The Year of the Flood
Author: Margaret Atwood
Genre: Fiction - Dystopian
From Goodreads: The times and species
have been changing at a rapid rate, and the social compact is wearing as
thin as environmental stability. Adam One, the kindly leader of the
God's Gardeners—a religion devoted to the melding of science and
religion, as well as the preservation of all plant and animal life—has
long predicted a natural disaster that will alter Earth as we know it.
Now it has occurred, obliterating most human life. Two women have
survived: Ren, a young trapeze dancer locked inside the high-end sex
club Scales and Tails, and Toby, a God's Gardener barricaded inside a
luxurious spa where many of the treatments are edible.
others survived? Ren's bioartist friend Amanda? Zeb, her eco-fighter
stepfather? Her onetime lover, Jimmy? Or the murderous Painballers,
survivors of the mutual-elimination Painball prison? Not to mention the
shadowy, corrupt policing force of the ruling powers . . .
gene-spliced life forms are proliferating: the lion/lamb blends, the
Mo'hair sheep with human hair, the pigs with human brain tissue. As Adam
One and his intrepid hemp-clad band make their way through this strange
new world, Ren and Toby will have to decide on their next move. They
can't stay locked away . . .
By turns dark, tender, violent, thoughtful, and uneasily hilarious, The Year of the Flood is Atwood at her most brilliant and inventive.
What I thought: Margaret Atwood is a dystopian dream! Her imaginings of the future world is scary and imaginable. In a world where many seem to care less and less about the environment around them, what they put into their bodies or the welfare of others, Atwood's Year of the Flood seems to be a possibility. I love Atwood's characters. Even her good guys are flawed, no one is perfect and all have their little imperfections. I always find it hard to swallow perfect characters.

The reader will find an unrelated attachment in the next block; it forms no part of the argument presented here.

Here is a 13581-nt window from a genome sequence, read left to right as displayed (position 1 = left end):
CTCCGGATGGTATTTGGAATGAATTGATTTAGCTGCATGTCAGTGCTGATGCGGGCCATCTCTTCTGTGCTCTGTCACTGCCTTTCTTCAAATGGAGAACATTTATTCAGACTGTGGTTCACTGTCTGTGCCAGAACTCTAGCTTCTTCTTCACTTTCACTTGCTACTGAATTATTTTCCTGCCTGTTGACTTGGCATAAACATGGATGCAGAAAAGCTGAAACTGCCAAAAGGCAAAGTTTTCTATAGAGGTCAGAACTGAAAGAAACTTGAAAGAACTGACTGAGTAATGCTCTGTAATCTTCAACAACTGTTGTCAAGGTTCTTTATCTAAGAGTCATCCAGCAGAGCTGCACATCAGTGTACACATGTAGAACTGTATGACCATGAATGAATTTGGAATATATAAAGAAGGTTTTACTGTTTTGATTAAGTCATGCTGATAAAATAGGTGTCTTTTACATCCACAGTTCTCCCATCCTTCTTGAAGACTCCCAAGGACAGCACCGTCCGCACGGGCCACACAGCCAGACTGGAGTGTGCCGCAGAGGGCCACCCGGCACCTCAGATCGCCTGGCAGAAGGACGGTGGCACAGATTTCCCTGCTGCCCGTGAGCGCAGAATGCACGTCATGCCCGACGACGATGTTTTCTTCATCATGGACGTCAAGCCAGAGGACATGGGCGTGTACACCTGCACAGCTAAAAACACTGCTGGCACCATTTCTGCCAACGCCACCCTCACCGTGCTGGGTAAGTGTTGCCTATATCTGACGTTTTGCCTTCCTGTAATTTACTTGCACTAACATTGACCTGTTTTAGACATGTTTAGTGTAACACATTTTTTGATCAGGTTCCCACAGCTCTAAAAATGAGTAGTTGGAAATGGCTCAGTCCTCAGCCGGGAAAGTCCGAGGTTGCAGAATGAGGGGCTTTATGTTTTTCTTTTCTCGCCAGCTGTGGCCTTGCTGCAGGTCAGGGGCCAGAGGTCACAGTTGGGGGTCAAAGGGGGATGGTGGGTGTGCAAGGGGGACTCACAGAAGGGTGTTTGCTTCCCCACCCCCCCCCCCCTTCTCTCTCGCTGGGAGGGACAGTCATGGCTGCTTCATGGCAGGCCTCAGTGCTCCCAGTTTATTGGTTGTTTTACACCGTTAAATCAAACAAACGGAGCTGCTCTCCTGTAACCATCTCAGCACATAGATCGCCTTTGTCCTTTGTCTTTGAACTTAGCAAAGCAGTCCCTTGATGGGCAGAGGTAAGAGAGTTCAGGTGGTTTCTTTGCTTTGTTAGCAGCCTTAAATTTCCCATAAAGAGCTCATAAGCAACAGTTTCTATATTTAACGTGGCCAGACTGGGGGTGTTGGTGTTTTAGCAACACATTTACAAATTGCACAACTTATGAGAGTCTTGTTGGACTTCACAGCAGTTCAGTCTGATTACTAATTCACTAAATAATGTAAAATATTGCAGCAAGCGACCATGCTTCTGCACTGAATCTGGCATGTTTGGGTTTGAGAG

I think one of the reasons Atwood manages dystopian so well is her ability to draw the here and now into her future world. Things are identifiable to reader. In this, many of the saints honoured by God's Gardeners are present in our world today or close past as ecological and environmental crusaders. People such as Dian Fossey (American zoologist), Euell Gibbons (American proponent of natural diets, Anil Agarwal(Indian journalist and environmentalist, Nganeko Minhinnick (New Zealand Maori rights activist), Wen Bo (Chinese environmental activist) and Tim Flannery (Australian environmentalist and global warming activitst) are all given Sainthood status. (You can find a full list of The Year of the Flood saints here)
If I had one criticism of the book, it would be the ending. It just stopped. I don't expect all the ends to be tied up, but I did find the ending a bit abrupt and sudden.
Recommended for: those who like dystopian fiction - especially if they enjoyed Atwood's The Handmaids Tale.
Challenges: 100+ Challenge, A-Z Challenge